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Labour owes women actual feminism

Starmer should oppose the two child benefit cap

Artillery Row

Like many a feminist whose politics leans to the left, I have found my relationship with the Labour Party becoming increasingly difficult. It’s like a boyfriend who treats you terribly but knows you’ll stay because what else can you do? You’ve only got one other option, and he’s worse.

So you swallow your pride and suck it up. Yes, it’s the party that pretends not to know what a woman is, the party that ignores the hounding of female MPs within its own ranks, the party that rejects and humiliates veteran campaigners against male violence against women. At least it’s not the party that is hellbent on plunging some of the most vulnerable women — whatever you call them — further into poverty. At least it’s not the party of the rape clause.

At least, that’s what I have felt. I know that for some women, “they’re not the Tories” has long ceased to be enough of a reason to offer their support. The hashtag #LabourLosingWomen has been used by left-wing feminists to express their dismay and frustration at the party’s embrace of trans activism, its refusal to recognise the salience of biological sex, and its complicity in the bullying of women who express even the slightest concern about the erosion of women’s boundaries.

Labour didn’t set out to indulge in vicious classism

Naturally, any woman who uses this hashtag will be demonised all the more. Failure to support the party, even when its MPs are calling you a dinosaur and demanding your expulsion, will merely be added to your list of sins. After all, aren’t they the goodies, the politicians towards whom any true feminist would gravitate? There you are, worrying about the term “pregnant people” and who gets access to single-sex hospital wards whilst the entire NHS is falling apart! Where are your priorities, hate-filled terf?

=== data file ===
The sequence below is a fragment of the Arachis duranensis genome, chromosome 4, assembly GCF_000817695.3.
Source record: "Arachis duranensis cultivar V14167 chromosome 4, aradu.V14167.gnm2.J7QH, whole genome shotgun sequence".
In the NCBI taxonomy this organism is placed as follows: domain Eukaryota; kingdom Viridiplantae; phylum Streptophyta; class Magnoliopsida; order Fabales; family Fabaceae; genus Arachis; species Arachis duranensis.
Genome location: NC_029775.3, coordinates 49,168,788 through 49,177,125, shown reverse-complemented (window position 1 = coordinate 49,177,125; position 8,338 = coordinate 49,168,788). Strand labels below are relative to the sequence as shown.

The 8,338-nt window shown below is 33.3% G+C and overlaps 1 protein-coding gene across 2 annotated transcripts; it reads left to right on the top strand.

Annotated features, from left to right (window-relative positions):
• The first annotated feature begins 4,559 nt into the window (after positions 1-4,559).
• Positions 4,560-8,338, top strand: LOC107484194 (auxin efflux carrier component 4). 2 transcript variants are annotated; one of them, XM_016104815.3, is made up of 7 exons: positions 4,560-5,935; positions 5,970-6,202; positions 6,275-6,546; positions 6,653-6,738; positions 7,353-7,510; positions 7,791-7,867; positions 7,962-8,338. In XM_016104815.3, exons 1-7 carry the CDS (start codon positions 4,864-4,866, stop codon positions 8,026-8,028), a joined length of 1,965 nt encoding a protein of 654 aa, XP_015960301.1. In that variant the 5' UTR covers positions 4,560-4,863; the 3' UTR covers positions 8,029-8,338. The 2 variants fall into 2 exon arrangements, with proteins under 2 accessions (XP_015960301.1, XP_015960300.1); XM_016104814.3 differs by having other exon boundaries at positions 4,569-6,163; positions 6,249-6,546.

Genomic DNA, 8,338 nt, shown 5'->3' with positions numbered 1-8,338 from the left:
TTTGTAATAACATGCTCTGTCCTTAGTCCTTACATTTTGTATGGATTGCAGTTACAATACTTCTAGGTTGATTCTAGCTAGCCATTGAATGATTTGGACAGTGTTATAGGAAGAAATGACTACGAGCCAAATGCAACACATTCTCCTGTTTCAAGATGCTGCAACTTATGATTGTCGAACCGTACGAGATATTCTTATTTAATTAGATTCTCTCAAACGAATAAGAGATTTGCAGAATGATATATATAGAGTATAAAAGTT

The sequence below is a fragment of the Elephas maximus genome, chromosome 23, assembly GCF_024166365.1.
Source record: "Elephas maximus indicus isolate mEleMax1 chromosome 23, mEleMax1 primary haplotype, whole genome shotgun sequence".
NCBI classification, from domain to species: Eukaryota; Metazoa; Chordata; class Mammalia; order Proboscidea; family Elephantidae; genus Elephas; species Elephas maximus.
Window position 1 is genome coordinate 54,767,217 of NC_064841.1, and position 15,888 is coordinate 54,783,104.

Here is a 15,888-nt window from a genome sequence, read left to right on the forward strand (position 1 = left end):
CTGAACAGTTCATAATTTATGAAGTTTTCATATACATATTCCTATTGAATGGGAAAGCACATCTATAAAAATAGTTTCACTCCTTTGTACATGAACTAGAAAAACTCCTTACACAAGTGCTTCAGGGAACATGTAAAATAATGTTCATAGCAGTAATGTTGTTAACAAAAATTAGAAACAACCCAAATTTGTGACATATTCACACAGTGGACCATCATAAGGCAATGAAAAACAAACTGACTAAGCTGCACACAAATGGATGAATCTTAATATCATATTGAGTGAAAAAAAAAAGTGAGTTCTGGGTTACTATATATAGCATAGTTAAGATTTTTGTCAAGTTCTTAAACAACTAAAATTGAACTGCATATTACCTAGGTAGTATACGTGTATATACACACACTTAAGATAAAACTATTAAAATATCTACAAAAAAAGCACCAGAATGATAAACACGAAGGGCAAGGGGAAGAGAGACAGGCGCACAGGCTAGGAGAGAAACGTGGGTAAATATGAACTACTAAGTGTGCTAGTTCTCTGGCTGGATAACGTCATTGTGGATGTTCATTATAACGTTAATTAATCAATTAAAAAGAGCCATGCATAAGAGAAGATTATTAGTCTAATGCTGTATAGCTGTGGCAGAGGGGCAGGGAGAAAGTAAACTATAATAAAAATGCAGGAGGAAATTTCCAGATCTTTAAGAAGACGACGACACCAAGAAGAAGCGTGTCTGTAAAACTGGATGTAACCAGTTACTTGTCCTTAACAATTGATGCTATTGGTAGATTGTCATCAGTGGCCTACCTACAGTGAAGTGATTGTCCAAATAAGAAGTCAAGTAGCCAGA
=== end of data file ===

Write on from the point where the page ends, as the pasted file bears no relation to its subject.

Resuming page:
It’s fair to say the past decade has been a gift to “progressive” misogynists, with any objections to their increasingly absurd demands (penetrable female bodies as a human right! Rentable wombs for all! The people formerly known as women to be reclassified as non-prostate owners!) dismissed as an indulgence women can ill-afford. The right’s excesses have become a stick with which to beat recalcitrant left-wing women. We are reminded, constantly, that if we don’t like it here, there’s always “the other side”, where we are hated even more.

Should we continue to complain, we will be accused of having swapped sides already. There is, it seems, some contorted logic whereby if we’re not happy to let Owen Jones, Paris Lees and Billy Bragg lecture us on what women are, this means we’re actual Nazis who don’t care about racism, child poverty, global heating or any of the other things only people who call vaginas “bonus holes” are now permitted to care about.

The whole situation is deeply unfair. Every woman who has stuck by Labour throughout it all, on the basis that the harms done to women by Tory policies outweigh those done by left-wing misogyny, deserves an enormous amount of credit. It’s not that the latter harms are in any way trivial. Some of the most disadvantaged women, especially those in refuges and prisons, have been betrayed by MPs taking a slogan (which I suspect they didn’t think meant all that much to begin with) to its logical conclusion. The difference, though, always seemed to me that Labour didn’t set out to indulge in vicious classism and misogyny. It ended up doing it accidentally, having painted itself into a corner via the illogicality of sex denialism and the emotional blackmail of trans activists. It’s still not great, but it doesn’t express the same degree of vindictiveness as when the harm is intentional. It offers a glimmer of hope.